Some people think this is a ridiculous question to consider. And theoretically, I agree with those people. Yet, I continually find myself coming back to this question that I hate. Because this is not the first time someone has immediately corrected me when I have strayed from toeing the line of socially acceptable posts for a single girl to make.

I was furious, absolutely furious when I wrote that comment modification.

I was furious with a paradigm in which he would think it appropriate, needful, necessary, or even just ok to make such a remark.

I was furious that he asked an open-ended question and then told me my answer was wrong. I mean, it might be one thing if he wanted to recommend that I reconsider my phrasing based on the impression I desired to convey. But to tell me that my answer, which was at least honest, even if it were not as light-hearted as he had been going for, was WRONG?!

What is right, then?

But I was not just furious with him. I was furious with myself.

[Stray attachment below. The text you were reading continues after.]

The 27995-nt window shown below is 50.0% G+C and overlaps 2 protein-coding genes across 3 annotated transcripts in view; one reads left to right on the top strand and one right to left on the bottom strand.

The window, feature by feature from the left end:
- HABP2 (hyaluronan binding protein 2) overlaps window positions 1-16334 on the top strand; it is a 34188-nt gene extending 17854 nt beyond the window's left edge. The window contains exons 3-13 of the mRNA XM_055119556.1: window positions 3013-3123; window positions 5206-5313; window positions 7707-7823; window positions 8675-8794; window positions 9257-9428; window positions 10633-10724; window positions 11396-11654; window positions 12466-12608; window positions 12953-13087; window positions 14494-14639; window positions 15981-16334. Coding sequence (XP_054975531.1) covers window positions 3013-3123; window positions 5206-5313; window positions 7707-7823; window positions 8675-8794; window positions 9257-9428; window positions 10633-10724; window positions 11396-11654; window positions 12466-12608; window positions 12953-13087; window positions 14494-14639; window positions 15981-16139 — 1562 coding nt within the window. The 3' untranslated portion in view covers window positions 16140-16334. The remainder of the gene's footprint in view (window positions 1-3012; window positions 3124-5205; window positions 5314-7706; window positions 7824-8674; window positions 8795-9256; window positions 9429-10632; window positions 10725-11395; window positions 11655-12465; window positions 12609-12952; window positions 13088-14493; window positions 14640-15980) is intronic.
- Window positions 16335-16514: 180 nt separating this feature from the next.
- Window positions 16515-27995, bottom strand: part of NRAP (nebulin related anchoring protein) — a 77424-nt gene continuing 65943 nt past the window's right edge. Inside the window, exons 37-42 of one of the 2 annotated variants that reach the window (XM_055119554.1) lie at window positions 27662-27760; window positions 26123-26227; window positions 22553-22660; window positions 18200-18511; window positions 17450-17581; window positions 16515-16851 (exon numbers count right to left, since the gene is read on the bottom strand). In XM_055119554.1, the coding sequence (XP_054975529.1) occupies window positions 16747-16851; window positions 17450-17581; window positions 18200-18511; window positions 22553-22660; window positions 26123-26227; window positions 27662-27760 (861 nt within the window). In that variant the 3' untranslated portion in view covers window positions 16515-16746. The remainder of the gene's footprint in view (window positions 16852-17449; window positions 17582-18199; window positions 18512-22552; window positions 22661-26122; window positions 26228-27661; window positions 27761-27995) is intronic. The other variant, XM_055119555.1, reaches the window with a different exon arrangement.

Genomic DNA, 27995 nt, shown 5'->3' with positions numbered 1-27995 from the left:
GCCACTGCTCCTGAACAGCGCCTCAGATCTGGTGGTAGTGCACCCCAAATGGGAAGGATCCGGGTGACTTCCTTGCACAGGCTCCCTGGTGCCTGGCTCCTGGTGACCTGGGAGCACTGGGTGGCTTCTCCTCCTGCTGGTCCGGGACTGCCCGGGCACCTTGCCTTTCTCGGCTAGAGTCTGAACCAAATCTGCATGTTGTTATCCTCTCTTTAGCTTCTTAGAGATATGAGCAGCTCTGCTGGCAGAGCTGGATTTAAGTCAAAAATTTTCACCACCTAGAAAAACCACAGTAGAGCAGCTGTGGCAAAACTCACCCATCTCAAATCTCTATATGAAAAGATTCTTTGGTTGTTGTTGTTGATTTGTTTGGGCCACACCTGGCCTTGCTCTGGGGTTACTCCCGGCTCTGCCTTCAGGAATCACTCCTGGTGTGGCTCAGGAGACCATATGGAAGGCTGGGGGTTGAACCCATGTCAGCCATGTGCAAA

I was furious with me for holding his approval in higher esteem than my own authenticity.

366 letters?

When I confess to God the deepest desires of my heart, I re-surrender time and time again the desire for a man who will value winning my heart enough to write to me AT ALL (much less a specified number of letters).

And because lonely is too pathetic and conveys far too much desperation (because it is dreadfully socially unacceptable for single women to desire marriage and families and a home. That’s just too desperate, don’t you know),  I chose instead to come across as a self-important, narcissistic brat (what? He wrote only 364 letters? Pity that poor fool).

And having devalued something that I actually value quite highly, I was left feeling like a fraud.

Facebook fraudulence—I am guilty of this misrepresentation in the name of garnering public approval. And this is perhaps the greatest fraud of all. For when Facebook becomes less about truly connecting with people and sharing life through the means of technology and more about being a used car salesman for yourself, the only one I truly deceive is myself.


learning the words: worldly

myley cyrus

Today’s guest post is from Melissa, a reader who grew up in the Independent Fundamental Baptist movement, but eventually left it with her husband. “Learning the Words” is a series on the words many of us didn’t have in fundamentalism or overly conservative evangelicalism– and how we got them back. If you would like to be a part of this series, you can find my contact information at the top.